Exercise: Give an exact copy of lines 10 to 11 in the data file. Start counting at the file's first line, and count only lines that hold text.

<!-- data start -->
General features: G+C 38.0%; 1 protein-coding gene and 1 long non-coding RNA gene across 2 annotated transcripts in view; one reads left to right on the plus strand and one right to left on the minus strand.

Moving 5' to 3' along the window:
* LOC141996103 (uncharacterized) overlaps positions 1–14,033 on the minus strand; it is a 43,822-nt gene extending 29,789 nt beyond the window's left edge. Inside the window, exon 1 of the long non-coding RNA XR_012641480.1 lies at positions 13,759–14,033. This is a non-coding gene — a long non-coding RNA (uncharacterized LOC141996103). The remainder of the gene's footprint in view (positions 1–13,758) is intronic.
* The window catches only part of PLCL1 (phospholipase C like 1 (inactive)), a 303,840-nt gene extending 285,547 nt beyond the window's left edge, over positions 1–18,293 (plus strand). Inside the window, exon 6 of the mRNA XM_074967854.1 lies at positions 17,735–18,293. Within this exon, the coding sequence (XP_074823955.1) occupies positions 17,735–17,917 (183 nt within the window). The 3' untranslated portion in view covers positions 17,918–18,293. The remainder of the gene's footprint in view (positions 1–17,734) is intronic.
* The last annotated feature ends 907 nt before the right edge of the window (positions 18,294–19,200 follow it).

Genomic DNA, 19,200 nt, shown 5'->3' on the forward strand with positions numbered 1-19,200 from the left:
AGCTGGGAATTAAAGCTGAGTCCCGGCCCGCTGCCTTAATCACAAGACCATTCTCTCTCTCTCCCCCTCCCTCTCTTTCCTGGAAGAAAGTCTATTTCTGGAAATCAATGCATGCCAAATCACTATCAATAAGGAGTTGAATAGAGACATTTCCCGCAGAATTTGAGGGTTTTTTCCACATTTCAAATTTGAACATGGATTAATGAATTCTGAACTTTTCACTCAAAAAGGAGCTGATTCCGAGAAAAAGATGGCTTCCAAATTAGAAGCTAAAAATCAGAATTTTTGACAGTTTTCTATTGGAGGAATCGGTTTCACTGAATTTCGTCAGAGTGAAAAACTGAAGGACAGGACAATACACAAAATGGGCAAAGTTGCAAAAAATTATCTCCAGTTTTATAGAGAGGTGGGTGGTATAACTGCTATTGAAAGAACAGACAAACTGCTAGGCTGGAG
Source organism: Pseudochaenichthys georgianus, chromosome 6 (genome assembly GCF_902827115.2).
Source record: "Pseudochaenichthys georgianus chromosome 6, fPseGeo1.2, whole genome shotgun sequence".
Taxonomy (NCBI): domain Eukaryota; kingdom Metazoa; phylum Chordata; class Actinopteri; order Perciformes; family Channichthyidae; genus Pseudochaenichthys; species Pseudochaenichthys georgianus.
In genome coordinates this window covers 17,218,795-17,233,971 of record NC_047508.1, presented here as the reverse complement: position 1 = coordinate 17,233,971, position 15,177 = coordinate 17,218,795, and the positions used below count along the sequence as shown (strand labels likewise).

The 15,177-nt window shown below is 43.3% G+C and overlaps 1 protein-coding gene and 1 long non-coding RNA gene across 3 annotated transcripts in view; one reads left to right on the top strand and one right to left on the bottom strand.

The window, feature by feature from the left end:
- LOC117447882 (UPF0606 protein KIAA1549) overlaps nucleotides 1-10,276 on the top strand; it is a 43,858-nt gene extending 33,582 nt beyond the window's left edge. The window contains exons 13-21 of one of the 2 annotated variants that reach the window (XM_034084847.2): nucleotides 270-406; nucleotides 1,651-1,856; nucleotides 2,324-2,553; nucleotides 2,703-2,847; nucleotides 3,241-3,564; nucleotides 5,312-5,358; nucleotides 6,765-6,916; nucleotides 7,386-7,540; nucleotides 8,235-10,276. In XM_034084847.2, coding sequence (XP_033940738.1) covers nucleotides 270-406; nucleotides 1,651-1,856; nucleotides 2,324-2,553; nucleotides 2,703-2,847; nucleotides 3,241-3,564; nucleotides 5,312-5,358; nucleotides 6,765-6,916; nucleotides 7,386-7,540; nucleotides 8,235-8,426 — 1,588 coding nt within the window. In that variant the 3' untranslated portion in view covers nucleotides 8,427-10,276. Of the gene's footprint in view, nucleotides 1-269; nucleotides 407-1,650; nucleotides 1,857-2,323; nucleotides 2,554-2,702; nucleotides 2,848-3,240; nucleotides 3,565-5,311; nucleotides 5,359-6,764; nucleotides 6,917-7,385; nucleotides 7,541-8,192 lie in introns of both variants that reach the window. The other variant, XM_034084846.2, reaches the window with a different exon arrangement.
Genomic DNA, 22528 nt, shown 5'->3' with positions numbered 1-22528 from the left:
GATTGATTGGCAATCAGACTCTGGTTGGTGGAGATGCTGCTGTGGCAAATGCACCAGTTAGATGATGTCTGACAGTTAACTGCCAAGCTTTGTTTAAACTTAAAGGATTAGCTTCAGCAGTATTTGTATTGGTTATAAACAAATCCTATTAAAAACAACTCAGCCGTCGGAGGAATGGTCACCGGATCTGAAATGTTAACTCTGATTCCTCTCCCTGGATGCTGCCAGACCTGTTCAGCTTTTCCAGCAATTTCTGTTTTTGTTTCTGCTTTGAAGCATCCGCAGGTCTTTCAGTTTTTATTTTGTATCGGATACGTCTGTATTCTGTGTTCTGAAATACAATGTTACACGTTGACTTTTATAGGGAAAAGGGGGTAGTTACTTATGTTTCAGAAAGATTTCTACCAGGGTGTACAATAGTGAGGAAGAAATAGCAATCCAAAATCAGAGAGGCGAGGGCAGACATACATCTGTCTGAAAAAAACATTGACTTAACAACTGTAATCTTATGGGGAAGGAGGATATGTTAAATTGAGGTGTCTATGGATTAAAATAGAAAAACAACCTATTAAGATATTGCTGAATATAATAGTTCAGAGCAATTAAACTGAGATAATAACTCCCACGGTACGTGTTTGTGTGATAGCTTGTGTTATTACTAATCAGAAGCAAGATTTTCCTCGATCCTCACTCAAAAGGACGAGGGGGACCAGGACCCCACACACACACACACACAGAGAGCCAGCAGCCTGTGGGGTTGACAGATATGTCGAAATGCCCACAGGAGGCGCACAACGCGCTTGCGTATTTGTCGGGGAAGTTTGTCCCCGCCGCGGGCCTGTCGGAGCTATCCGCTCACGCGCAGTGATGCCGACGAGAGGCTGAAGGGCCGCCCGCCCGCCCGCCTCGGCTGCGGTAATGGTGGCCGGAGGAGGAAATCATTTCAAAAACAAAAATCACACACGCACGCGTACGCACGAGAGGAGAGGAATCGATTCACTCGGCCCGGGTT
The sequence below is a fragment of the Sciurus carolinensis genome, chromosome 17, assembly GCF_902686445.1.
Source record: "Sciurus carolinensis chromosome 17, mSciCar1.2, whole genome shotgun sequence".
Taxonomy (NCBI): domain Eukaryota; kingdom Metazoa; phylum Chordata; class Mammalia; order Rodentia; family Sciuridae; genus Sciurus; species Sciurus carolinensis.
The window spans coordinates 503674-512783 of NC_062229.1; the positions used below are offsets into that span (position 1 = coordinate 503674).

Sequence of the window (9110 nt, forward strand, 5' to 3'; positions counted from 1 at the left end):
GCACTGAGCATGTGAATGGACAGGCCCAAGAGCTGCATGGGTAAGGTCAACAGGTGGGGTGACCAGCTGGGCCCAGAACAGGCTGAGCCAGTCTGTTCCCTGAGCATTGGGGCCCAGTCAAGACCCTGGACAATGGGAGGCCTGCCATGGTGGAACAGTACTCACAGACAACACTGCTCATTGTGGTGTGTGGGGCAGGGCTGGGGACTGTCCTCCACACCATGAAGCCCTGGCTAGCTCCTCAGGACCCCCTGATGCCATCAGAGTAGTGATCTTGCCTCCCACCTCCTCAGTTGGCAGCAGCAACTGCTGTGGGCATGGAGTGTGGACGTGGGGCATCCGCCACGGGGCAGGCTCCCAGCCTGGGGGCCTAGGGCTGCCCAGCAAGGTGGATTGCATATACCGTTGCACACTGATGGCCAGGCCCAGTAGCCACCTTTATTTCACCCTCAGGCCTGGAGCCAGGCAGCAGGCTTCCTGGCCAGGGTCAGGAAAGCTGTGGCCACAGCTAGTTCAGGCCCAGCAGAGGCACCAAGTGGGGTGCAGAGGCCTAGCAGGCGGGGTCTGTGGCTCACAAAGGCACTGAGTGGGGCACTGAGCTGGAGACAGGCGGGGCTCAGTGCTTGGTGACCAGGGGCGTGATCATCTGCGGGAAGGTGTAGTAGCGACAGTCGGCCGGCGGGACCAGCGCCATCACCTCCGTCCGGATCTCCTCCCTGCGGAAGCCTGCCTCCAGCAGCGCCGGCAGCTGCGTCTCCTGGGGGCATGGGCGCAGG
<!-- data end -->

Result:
Taxonomy (NCBI): domain Eukaryota; kingdom Metazoa; phylum Chordata; class Actinopteri; order Perciformes; family Channichthyidae; genus Pseudochaenichthys; species Pseudochaenichthys georgianus.
In genome coordinates this window covers 17,218,795-17,233,971 of record NC_047508.1, presented here as the reverse complement: position 1 = coordinate 17,233,971, position 15,177 = coordinate 17,218,795, and the positions used below count along the sequence as shown (strand labels likewise).